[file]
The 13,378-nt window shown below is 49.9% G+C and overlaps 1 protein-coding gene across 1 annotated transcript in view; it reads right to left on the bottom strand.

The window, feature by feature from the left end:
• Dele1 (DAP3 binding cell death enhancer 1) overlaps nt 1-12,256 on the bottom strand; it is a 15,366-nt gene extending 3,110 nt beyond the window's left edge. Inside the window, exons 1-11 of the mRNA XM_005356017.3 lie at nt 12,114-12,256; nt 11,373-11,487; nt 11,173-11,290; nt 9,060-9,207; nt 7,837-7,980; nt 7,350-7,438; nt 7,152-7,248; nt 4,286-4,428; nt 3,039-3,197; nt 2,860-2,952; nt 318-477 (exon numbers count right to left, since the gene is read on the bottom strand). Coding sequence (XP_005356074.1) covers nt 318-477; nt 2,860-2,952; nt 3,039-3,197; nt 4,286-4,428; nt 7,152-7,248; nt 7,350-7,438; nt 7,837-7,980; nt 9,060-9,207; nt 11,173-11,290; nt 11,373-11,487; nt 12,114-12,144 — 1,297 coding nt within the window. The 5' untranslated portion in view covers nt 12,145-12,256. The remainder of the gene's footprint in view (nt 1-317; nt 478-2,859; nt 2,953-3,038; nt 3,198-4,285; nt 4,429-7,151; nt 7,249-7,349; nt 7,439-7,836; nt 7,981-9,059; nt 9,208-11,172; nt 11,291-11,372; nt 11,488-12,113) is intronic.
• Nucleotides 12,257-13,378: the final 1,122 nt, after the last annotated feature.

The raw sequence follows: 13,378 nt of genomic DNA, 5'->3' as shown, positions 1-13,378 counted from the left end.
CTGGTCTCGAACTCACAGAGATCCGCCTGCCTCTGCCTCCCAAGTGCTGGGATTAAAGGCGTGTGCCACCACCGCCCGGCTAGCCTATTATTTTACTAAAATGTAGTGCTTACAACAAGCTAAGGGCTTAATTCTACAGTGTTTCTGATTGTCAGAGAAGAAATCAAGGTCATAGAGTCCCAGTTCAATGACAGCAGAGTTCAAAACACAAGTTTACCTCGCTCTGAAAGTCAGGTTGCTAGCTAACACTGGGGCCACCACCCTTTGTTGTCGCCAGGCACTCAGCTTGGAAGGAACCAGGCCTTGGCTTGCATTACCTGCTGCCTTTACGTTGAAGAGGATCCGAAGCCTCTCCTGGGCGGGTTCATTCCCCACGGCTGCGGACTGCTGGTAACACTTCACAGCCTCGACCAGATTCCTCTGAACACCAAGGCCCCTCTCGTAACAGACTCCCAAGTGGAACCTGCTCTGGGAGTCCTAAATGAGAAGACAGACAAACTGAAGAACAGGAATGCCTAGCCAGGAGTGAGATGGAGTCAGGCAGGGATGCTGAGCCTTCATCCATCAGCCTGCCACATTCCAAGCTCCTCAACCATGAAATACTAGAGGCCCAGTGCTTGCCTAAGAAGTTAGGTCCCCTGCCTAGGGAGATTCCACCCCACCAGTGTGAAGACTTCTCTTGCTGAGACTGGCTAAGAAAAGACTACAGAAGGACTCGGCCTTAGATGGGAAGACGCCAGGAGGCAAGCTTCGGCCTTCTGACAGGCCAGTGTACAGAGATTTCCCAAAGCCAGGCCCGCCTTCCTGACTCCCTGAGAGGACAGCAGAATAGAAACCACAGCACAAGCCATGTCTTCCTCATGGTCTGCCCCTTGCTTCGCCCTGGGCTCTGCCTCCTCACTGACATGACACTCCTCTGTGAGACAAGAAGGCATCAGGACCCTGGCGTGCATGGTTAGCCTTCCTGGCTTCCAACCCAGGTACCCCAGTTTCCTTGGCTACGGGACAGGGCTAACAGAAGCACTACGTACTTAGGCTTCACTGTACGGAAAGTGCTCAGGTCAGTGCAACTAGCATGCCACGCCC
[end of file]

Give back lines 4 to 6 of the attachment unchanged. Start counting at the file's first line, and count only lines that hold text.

• Nucleotides 12,257-13,378: the final 1,122 nt, after the last annotated feature.

The raw sequence follows: 13,378 nt of genomic DNA, 5'->3' as shown, positions 1-13,378 counted from the left end.
CTGGTCTCGAACTCACAGAGATCCGCCTGCCTCTGCCTCCCAAGTGCTGGGATTAAAGGCGTGTGCCACCACCGCCCGGCTAGCCTATTATTTTACTAAAATGTAGTGCTTACAACAAGCTAAGGGCTTAATTCTACAGTGTTTCTGATTGTCAGAGAAGAAATCAAGGTCATAGAGTCCCAGTTCAATGACAGCAGAGTTCAAAACACAAGTTTACCTCGCTCTGAAAGTCAGGTTGCTAGCTAACACTGGGGCCACCACCCTTTGTTGTCGCCAGGCACTCAGCTTGGAAGGAACCAGGCCTTGGCTTGCATTACCTGCTGCCTTTACGTTGAAGAGGATCCGAAGCCTCTCCTGGGCGGGTTCATTCCCCACGGCTGCGGACTGCTGGTAACACTTCACAGCCTCGACCAGATTCCTCTGAACACCAAGGCCCCTCTCGTAACAGACTCCCAAGTGGAACCTGCTCTGGGAGTCCTAAATGAGAAGACAGACAAACTGAAGAACAGGAATGCCTAGCCAGGAGTGAGATGGAGTCAGGCAGGGATGCTGAGCCTTCATCCATCAGCCTGCCACATTCCAAGCTCCTCAACCATGAAATACTAGAGGCCCAGTGCTTGCCTAAGAAGTTAGGTCCCCTGCCTAGGGAGATTCCACCCCACCAGTGTGAAGACTTCTCTTGCTGAGACTGGCTAAGAAAAGACTACAGAAGGACTCGGCCTTAGATGGGAAGACGCCAGGAGGCAAGCTTCGGCCTTCTGACAGGCCAGTGTACAGAGATTTCCCAAAGCCAGGCCCGCCTTCCTGACTCCCTGAGAGGACAGCAGAATAGAAACCACAGCACAAGCCATGTCTTCCTCATGGTCTGCCCCTTGCTTCGCCCTGGGCTCTGCCTCCTCACTGACATGACACTCCTCTGTGAGACAAGAAGGCATCAGGACCCTGGCGTGCATGGTTAGCCTTCCTGGCTTCCAACCCAGGTACCCCAGTTTCCTTGGCTACGGGACAGGGCTAACAGAAGCACTACGTACTTAGGCTTCACTGTACGGAAAGTGCTCAGGTCAGTGCAACTAGCATGCCACGCCC